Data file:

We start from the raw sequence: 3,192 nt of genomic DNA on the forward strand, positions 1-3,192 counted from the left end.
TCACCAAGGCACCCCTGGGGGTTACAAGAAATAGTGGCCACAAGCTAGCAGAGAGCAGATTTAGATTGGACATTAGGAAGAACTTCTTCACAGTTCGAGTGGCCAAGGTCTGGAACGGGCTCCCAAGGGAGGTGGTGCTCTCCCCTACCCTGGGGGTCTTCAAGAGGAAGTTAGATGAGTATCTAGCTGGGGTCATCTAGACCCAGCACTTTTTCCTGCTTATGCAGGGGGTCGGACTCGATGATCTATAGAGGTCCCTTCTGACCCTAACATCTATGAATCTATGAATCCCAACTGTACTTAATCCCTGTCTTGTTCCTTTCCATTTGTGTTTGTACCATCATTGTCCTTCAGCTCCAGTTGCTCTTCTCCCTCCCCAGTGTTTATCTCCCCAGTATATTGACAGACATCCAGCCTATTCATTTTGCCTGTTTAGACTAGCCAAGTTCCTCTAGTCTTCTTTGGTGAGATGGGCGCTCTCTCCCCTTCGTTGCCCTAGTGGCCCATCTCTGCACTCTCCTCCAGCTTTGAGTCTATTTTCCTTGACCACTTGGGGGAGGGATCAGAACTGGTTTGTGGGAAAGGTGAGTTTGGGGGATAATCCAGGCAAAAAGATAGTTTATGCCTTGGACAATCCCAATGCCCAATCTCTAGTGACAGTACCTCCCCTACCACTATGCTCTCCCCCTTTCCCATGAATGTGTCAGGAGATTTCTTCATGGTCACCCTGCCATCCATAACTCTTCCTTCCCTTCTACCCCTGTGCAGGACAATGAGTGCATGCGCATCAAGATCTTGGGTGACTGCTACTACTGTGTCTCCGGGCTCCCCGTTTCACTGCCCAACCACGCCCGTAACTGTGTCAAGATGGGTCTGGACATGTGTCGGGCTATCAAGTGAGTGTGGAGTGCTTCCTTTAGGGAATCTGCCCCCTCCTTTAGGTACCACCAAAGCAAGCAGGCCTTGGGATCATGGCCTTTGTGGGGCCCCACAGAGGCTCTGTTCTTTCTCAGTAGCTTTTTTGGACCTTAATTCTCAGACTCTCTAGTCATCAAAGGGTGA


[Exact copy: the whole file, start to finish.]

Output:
We start from the raw sequence: 3,192 nt of genomic DNA on the forward strand, positions 1-3,192 counted from the left end.
TCACCAAGGCACCCCTGGGGGTTACAAGAAATAGTGGCCACAAGCTAGCAGAGAGCAGATTTAGATTGGACATTAGGAAGAACTTCTTCACAGTTCGAGTGGCCAAGGTCTGGAACGGGCTCCCAAGGGAGGTGGTGCTCTCCCCTACCCTGGGGGTCTTCAAGAGGAAGTTAGATGAGTATCTAGCTGGGGTCATCTAGACCCAGCACTTTTTCCTGCTTATGCAGGGGGTCGGACTCGATGATCTATAGAGGTCCCTTCTGACCCTAACATCTATGAATCTATGAATCCCAACTGTACTTAATCCCTGTCTTGTTCCTTTCCATTTGTGTTTGTACCATCATTGTCCTTCAGCTCCAGTTGCTCTTCTCCCTCCCCAGTGTTTATCTCCCCAGTATATTGACAGACATCCAGCCTATTCATTTTGCCTGTTTAGACTAGCCAAGTTCCTCTAGTCTTCTTTGGTGAGATGGGCGCTCTCTCCCCTTCGTTGCCCTAGTGGCCCATCTCTGCACTCTCCTCCAGCTTTGAGTCTATTTTCCTTGACCACTTGGGGGAGGGATCAGAACTGGTTTGTGGGAAAGGTGAGTTTGGGGGATAATCCAGGCAAAAAGATAGTTTATGCCTTGGACAATCCCAATGCCCAATCTCTAGTGACAGTACCTCCCCTACCACTATGCTCTCCCCCTTTCCCATGAATGTGTCAGGAGATTTCTTCATGGTCACCCTGCCATCCATAACTCTTCCTTCCCTTCTACCCCTGTGCAGGACAATGAGTGCATGCGCATCAAGATCTTGGGTGACTGCTACTACTGTGTCTCCGGGCTCCCCGTTTCACTGCCCAACCACGCCCGTAACTGTGTCAAGATGGGTCTGGACATGTGTCGGGCTATCAAGTGAGTGTGGAGTGCTTCCTTTAGGGAATCTGCCCCCTCCTTTAGGTACCACCAAAGCAAGCAGGCCTTGGGATCATGGCCTTTGTGGGGCCCCACAGAGGCTCTGTTCTTTCTCAGTAGCTTTTTTGGACCTTAATTCTCAGACTCTCTAGTCATCAAAGGGTGA